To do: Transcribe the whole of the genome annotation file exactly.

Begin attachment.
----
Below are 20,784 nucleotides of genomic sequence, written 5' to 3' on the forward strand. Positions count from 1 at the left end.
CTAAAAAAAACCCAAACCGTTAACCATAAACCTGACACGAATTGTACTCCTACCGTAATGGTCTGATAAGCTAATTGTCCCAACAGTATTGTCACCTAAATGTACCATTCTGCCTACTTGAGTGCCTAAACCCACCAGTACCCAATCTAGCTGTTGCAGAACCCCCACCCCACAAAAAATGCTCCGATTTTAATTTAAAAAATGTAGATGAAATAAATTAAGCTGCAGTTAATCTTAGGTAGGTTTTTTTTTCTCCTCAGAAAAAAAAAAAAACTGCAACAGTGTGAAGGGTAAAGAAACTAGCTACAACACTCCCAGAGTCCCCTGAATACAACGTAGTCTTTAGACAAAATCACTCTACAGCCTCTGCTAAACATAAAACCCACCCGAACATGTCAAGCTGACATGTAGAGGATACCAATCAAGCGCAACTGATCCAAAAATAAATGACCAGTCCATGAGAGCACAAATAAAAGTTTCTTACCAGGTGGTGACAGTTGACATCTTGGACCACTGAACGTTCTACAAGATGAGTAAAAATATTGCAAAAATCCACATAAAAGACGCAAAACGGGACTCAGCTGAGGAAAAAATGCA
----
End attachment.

Below are 20,784 nucleotides of genomic sequence, written 5' to 3' on the forward strand. Positions count from 1 at the left end.
CTAAAAAAAACCCAAACCGTTAACCATAAACCTGACACGAATTGTACTCCTACCGTAATGGTCTGATAAGCTAATTGTCCCAACAGTATTGTCACCTAAATGTACCATTCTGCCTACTTGAGTGCCTAAACCCACCAGTACCCAATCTAGCTGTTGCAGAACCCCCACCCCACAAAAAATGCTCCGATTTTAATTTAAAAAATGTAGATGAAATAAATTAAGCTGCAGTTAATCTTAGGTAGGTTTTTTTTTCTCCTCAGAAAAAAAAAAAAACTGCAACAGTGTGAAGGGTAAAGAAACTAGCTACAACACTCCCAGAGTCCCCTGAATACAACGTAGTCTTTAGACAAAATCACTCTACAGCCTCTGCTAAACATAAAACCCACCCGAACATGTCAAGCTGACATGTAGAGGATACCAATCAAGCGCAACTGATCCAAAAATAAATGACCAGTCCATGAGAGCACAAATAAAAGTTTCTTACCAGGTGGTGACAGTTGACATCTTGGACCACTGAACGTTCTACAAGATGAGTAAAAATATTGCAAAAATCCACATAAAAGACGCAAAACGGGACTCAGCTGAGGAAAAAATGCA